A correction has been added to this story.
THE BAKER ADMINISTRATION, which favors keeping a cap in place on one solar subsidy program, is now tinkering with another solar price support.
State officials say they plan to change the way a key solar subsidy is auctioned to curb price speculation by hedge funds and Wall Street firms. Judith Judson, the commissioner of the state Department of Energy Resources, estimates the changes in auction rules will save electricity ratepayers at least $20 million a year.
“We think if there’s an opportunity to save $20 million and keep moving forward on our clean energy goals, we’re going to pursue it,” Judson said in a telephone interview.
But critics of the move say the change is being carried out with no public debate and may actually increase electricity rates rather than lower them. The critics also say the latest move is another sign that concern among utility executives about the high cost of solar power is driving policy within the Baker administration.
Elise Zoli, an attorney at Goodwin Procter who represents clean tech clients, urged Judson in a letter to withdraw the new auction rules. She said the changes will lead to auctions “dominated and controlled by retail electric suppliers, to the exclusion of financial, environmental, and solar sector participants.” She said restricting the number of bidders at the auction could lead to lower prices for solar credits and less income for solar developers.
Solar power in Massachusetts receives two major state subsidies. One subsidy, called a net metering credit, is provided for each megawatt hour of solar electricity fed into the power grid. The other is a solar renewable energy credit, or SREC, which is awarded to developers for each megawatt hour of solar electricity they produce. Both subsidies are paid for by the state’s electric utilities and passed along to their customers through their bills.
A state task force released a long-awaited report in May saying that the growth of solar power is dependent on subsidies and that the subsidies yield more economic benefits to ratepayers than they cost. But some members of the task force said the economic benefits of solar could be attained at far less cost. One utility executive said Massachusetts ratepayers are paying more than twice as much as Connecticut ratepayers for solar power.
The Baker administration is moving to reduce the ratepayer cost of solar power. For example, the administration sided with utility executives on net metering credits. The availability of net metering credits is capped in each utility service area. The cap limit has already been reached in the National Grid service territory and is nearing the limit in the Eversource territory. A majority of the state task force backed raising the net metering cap, but the Baker administration came out in favor of keeping the existing cap in place until a more cost-effective solar energy program can be developed.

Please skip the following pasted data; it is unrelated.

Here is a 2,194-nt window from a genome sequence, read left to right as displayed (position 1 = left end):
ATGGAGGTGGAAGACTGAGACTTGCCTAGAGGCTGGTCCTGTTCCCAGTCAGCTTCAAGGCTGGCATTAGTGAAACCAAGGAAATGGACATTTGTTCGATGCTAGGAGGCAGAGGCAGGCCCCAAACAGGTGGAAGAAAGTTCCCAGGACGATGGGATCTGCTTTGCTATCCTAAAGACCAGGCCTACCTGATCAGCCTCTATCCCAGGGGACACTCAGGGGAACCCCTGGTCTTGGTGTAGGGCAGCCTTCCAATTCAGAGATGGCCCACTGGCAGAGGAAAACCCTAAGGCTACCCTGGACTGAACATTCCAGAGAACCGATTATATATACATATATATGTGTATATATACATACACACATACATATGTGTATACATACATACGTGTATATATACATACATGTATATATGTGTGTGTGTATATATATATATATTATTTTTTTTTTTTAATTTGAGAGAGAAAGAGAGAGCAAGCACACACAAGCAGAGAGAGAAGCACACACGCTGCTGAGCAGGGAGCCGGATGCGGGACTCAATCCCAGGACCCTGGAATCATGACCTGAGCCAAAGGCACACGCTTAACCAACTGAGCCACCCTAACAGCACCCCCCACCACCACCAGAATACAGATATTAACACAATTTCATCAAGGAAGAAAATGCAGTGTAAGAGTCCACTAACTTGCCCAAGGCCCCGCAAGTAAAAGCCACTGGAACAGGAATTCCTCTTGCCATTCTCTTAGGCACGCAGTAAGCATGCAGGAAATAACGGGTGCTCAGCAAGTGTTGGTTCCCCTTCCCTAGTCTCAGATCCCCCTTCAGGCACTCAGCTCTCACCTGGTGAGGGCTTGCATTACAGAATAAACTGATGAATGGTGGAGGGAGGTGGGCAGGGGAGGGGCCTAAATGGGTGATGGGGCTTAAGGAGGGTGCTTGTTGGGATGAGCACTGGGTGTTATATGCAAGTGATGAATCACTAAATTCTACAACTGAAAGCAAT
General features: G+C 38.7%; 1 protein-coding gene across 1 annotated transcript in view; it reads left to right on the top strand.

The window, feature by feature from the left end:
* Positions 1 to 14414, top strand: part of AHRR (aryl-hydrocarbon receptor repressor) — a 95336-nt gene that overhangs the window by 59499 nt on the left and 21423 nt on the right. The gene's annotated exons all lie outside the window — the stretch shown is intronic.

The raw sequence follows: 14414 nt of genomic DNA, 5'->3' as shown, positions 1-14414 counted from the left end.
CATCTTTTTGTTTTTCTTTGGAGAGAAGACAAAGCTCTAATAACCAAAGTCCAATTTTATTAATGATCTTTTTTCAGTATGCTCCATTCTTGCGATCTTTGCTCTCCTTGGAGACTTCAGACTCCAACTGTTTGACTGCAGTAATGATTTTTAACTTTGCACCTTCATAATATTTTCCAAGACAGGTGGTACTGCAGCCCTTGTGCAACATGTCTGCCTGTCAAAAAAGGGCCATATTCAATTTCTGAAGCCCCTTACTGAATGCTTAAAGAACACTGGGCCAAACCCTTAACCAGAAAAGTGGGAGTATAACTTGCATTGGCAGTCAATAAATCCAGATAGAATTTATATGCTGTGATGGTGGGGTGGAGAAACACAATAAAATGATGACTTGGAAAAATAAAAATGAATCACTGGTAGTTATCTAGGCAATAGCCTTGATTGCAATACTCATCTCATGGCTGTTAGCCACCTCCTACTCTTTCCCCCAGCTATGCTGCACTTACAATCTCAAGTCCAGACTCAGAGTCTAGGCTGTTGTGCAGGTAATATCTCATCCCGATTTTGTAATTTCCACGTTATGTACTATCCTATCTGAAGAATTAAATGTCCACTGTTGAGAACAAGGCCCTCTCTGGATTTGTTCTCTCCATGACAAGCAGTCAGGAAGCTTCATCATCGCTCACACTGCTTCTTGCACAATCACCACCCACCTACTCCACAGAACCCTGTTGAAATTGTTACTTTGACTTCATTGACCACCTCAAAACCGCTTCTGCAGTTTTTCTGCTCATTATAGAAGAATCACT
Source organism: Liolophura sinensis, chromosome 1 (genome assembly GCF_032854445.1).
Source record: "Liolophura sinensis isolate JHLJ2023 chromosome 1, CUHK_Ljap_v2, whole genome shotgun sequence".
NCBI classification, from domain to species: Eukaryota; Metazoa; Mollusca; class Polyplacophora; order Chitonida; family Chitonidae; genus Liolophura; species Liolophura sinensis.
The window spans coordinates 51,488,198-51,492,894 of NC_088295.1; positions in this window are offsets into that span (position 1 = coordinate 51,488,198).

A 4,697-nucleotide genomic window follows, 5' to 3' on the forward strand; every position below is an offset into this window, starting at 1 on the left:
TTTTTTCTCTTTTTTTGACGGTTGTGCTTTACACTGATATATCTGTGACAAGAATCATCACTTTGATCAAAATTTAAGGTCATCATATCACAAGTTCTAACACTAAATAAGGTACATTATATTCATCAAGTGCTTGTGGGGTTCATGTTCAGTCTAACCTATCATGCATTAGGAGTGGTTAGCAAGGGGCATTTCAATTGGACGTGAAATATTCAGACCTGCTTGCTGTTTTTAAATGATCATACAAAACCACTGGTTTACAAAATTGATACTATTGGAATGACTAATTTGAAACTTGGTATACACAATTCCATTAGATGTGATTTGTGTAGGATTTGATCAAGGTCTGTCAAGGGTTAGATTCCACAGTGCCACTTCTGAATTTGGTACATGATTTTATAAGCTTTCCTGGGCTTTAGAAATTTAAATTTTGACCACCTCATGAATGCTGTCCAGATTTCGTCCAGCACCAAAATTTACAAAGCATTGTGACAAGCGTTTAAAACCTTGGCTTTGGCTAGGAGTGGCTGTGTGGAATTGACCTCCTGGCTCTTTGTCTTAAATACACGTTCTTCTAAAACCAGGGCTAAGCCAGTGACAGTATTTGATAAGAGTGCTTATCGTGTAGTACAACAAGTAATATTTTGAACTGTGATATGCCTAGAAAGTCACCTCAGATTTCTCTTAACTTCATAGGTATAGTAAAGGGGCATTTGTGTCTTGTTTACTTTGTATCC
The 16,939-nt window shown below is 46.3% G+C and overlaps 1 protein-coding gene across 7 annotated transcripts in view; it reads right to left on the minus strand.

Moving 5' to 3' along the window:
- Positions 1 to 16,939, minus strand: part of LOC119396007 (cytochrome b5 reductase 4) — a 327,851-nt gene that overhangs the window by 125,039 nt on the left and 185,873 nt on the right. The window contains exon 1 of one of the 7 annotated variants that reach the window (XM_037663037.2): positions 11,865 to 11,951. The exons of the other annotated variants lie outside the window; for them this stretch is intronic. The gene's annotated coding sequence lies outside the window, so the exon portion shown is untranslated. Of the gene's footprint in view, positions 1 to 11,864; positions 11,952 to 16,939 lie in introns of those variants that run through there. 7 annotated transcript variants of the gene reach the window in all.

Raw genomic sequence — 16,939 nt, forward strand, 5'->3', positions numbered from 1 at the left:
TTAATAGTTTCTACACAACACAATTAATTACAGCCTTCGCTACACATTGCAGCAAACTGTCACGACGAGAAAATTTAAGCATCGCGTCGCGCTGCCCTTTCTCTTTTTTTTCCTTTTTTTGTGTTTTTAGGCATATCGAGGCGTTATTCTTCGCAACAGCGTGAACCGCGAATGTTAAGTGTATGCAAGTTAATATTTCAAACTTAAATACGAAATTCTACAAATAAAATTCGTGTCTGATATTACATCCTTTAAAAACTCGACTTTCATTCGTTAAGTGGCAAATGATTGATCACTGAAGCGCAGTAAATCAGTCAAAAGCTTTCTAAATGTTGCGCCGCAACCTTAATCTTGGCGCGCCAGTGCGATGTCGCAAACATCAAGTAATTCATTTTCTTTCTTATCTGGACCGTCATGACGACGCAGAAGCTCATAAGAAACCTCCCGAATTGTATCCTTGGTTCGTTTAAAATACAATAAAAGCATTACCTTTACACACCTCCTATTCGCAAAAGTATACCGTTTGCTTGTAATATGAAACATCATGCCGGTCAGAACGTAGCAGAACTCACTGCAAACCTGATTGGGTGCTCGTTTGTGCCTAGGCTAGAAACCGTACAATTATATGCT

The Baker administration is now moving to change the way SRECs are auctioned. Solar power generators are issued one SREC for each megawatt of solar power they generate. The credits are a source of funding for solar developers because companies selling electricity in Massachusetts are required to buy credits equal to a small percentage of their sales.
one credit for each megawatt of power they sell. Some SRECs are sold through contracts between solar developers and companies selling electricity to consumers. Each year, however, SRECs not sold through contracts are put up for auction.
Judson said half of all SRECs in 2013 were sold at auction, while in 2014 a quarter of the credits were auctioned off. She said a significant number of the credits sold at auction – more than two-thirds of them in 2014 – were purchased by hedge funds and Wall Street firms on the assumption that the market for SRECs will tighten this year and next and the SRECs can be sold at a profit. Judson declined to name the hedge funds and Wall Street firms.
State officials hope to curb future speculation in SRECs by establishing a two-tier bidding system starting with an auction scheduled later this month. The pot of SRECs up for auction will be split in two, with half available only to utilities and other entities selling electricity directly to customers who need the credits to comply with state law. The remaining half of the SRECs can be purchased by anyone, but no one party could buy more than 10 percent of the credits.
Zoli, in her letter to Judson, said the changes violate existing regulations and laws, but state officials say only the rules of the auction are being changed. “All auctions have rules,” Judson said. “This is simply designing rules for an effective market.”
Judson said the state’s utilities didn’t lobby directly for the changes, but she said the companies have been supportive of the changes.
Janet Gail Besser, vice president of policy and government relations at the clean energy group NECEC and a member of the solar task force, said she wasn’t troubled by the new auction rules. “The changes proposed are intended to reduce the cost of the SREC program for electricity customers and do not appear to be unreasonable,” she said.